For Eusebius, victory at the Milvian Bridge was inevitable. Before the campaign Constantine had prayed for divine aid. One day at noon the Emperor and his men saw a shining cross of light with the sun behind it. From a banner attached to the cross blazed forth the words, ‘By this conquer’. Eusebius continues: ‘Amazed by this marvellous sight, and determined to worship no other god than the one who had appeared, he summoned those expert in his words and asked who this god was.’

The meaning of this sign was confirmed that night in a dream. According to Constantine, Christ had appeared and urged him to make a copy of what he had seen in the sky. The next morning the imperial goldsmiths and jewellers were hurriedly summoned. A huge cross was swiftly constructed. From it hung a costly golden tapestry with the Emperor’s portrait fixed above. Under such a battle-standard, Constantine’s success was now divinely assured.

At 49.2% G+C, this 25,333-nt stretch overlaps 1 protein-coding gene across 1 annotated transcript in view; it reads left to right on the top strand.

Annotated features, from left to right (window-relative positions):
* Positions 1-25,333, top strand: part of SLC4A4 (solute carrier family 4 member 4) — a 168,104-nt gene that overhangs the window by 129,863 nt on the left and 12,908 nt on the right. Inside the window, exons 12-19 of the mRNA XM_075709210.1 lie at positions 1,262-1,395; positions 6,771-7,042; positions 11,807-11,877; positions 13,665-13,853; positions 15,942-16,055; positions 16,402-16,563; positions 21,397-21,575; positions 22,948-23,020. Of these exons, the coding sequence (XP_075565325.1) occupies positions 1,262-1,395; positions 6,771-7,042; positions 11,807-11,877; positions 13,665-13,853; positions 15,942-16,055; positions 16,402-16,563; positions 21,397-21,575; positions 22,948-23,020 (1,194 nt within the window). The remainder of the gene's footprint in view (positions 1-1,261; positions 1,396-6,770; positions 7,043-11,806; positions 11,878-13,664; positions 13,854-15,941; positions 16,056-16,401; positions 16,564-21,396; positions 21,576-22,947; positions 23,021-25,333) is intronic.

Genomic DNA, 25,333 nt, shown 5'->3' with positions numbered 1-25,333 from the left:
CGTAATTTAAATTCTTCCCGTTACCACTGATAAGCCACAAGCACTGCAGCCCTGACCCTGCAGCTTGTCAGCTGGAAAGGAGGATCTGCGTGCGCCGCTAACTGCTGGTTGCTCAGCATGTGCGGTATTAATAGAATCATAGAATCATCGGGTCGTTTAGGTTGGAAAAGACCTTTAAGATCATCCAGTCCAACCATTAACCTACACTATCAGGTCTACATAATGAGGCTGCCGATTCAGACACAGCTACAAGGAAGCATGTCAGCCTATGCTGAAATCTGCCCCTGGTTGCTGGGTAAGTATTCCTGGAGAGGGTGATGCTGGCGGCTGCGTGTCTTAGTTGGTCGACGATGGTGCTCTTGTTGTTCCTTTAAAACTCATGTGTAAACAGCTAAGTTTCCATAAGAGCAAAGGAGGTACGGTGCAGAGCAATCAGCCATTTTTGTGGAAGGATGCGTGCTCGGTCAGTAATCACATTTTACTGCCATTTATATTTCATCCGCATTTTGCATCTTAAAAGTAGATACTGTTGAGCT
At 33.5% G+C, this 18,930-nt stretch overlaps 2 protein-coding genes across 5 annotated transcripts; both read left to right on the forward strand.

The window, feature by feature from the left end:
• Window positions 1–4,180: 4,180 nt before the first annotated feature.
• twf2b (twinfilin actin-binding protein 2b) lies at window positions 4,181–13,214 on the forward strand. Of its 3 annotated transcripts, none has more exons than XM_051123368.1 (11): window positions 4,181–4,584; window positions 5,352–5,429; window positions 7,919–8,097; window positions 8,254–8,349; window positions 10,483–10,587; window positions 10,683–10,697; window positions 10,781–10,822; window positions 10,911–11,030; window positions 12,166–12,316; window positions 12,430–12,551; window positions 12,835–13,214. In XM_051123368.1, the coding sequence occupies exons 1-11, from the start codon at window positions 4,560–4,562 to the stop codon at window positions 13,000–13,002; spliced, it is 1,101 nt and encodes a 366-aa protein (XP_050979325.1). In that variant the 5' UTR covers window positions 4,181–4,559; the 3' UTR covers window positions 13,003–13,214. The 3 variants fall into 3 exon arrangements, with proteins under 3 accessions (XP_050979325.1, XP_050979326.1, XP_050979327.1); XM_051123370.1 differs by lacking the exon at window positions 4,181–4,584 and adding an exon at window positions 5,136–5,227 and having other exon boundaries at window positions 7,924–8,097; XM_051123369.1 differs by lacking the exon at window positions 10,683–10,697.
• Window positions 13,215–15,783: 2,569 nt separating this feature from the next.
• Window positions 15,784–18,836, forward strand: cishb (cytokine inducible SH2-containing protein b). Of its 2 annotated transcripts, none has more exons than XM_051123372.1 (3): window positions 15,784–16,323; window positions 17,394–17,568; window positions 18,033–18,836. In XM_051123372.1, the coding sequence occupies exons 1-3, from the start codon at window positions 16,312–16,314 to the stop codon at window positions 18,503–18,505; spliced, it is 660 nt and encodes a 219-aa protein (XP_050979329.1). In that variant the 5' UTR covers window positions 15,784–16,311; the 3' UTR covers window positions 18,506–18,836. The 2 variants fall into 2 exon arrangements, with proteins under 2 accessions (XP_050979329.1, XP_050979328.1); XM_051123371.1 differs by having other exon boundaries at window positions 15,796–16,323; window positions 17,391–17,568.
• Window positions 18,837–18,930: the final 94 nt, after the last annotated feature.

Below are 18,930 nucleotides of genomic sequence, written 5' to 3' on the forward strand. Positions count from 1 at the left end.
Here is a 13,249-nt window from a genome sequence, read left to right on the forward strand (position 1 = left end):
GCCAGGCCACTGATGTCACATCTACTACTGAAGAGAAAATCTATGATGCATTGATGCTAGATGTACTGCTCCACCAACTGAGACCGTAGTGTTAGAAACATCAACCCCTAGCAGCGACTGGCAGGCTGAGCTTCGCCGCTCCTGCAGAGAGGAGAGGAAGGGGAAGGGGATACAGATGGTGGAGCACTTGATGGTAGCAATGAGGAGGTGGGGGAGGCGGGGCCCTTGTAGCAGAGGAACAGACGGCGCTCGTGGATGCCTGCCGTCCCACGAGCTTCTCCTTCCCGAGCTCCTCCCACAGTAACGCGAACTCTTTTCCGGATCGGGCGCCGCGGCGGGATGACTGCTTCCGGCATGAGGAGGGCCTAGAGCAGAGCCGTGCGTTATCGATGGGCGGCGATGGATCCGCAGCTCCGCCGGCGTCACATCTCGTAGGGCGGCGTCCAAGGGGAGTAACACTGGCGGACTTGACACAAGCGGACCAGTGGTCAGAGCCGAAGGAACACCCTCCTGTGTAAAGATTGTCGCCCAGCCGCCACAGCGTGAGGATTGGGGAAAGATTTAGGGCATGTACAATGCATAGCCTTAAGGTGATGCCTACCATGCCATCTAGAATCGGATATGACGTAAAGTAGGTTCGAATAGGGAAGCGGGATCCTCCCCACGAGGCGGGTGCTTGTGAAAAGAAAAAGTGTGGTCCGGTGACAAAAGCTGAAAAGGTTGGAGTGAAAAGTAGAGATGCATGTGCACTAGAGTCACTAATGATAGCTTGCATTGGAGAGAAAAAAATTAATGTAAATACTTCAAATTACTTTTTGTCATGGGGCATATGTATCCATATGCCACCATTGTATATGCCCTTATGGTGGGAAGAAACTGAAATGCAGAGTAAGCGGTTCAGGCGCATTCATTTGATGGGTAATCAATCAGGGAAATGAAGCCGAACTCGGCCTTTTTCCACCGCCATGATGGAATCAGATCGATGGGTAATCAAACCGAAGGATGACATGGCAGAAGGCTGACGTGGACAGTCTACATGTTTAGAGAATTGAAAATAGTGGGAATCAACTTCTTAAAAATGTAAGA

This version of Constantine’s conversion to Christianity and of events at the Battle of the Milvian Bridge has not always been believed. In his The History of the Decline and Fall of the Roman Empire (first published in 1776), Edward Gibbon sneeringly dismissed the whole account. In Gibbon’s view the ‘interest of religion’ was irreconcilable with the duty of a rational historian. [...]